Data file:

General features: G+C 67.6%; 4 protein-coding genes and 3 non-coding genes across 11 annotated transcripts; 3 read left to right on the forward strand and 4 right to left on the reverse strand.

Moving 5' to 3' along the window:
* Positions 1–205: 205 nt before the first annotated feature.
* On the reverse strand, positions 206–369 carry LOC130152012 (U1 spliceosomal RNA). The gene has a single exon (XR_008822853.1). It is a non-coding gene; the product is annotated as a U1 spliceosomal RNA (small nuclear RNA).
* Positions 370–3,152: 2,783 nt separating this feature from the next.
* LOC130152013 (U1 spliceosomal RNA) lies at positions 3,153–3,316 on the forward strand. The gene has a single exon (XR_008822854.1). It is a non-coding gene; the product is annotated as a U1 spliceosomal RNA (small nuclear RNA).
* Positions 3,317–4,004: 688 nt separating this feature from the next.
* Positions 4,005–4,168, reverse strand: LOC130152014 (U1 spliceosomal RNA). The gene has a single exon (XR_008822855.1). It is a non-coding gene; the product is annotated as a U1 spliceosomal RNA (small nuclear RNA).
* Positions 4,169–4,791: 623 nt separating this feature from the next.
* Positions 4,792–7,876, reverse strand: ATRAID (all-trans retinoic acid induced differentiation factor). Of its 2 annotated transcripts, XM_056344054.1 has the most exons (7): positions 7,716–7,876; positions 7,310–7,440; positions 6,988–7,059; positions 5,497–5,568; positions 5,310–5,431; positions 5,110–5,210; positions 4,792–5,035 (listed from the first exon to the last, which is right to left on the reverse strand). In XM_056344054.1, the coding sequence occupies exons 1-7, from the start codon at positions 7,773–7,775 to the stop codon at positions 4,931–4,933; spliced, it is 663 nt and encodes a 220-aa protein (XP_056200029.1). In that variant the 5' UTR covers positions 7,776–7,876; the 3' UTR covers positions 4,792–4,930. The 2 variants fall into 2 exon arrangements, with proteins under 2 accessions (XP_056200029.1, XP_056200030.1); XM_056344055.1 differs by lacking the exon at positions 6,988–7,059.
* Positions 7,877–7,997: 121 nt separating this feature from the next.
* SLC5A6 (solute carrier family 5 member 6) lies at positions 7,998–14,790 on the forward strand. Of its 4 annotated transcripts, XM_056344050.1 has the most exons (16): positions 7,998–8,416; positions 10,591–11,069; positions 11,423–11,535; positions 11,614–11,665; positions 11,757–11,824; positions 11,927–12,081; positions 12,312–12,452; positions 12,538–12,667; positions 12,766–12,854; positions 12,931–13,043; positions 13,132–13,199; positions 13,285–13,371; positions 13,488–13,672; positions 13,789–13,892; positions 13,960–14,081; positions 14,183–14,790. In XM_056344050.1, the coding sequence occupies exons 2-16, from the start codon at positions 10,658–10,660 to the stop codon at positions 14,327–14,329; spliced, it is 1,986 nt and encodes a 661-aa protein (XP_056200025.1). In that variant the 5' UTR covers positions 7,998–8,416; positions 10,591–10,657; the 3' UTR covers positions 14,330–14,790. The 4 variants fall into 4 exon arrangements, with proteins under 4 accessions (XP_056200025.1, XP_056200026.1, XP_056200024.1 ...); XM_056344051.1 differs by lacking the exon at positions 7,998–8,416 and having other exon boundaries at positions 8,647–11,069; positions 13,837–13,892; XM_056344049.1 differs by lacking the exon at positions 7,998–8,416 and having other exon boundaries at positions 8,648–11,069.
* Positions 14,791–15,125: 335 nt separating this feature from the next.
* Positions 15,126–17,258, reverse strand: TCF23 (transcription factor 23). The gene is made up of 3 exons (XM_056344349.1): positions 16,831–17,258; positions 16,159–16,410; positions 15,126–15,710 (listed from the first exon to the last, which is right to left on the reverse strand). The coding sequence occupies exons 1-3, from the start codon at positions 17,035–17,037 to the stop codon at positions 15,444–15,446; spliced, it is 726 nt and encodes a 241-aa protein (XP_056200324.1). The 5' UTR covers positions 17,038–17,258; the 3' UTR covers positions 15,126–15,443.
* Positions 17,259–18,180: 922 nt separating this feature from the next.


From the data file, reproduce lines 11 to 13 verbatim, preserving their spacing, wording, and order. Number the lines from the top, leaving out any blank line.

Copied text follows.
* Positions 7,877–7,997: 121 nt separating this feature from the next.
* SLC5A6 (solute carrier family 5 member 6) lies at positions 7,998–14,790 on the forward strand. Of its 4 annotated transcripts, XM_056344050.1 has the most exons (16): positions 7,998–8,416; positions 10,591–11,069; positions 11,423–11,535; positions 11,614–11,665; positions 11,757–11,824; positions 11,927–12,081; positions 12,312–12,452; positions 12,538–12,667; positions 12,766–12,854; positions 12,931–13,043; positions 13,132–13,199; positions 13,285–13,371; positions 13,488–13,672; positions 13,789–13,892; positions 13,960–14,081; positions 14,183–14,790. In XM_056344050.1, the coding sequence occupies exons 2-16, from the start codon at positions 10,658–10,660 to the stop codon at positions 14,327–14,329; spliced, it is 1,986 nt and encodes a 661-aa protein (XP_056200025.1). In that variant the 5' UTR covers positions 7,998–8,416; positions 10,591–10,657; the 3' UTR covers positions 14,330–14,790. The 4 variants fall into 4 exon arrangements, with proteins under 4 accessions (XP_056200025.1, XP_056200026.1, XP_056200024.1 ...); XM_056344051.1 differs by lacking the exon at positions 7,998–8,416 and having other exon boundaries at positions 8,647–11,069; positions 13,837–13,892; XM_056344049.1 differs by lacking the exon at positions 7,998–8,416 and having other exon boundaries at positions 8,648–11,069.
* Positions 14,791–15,125: 335 nt separating this feature from the next.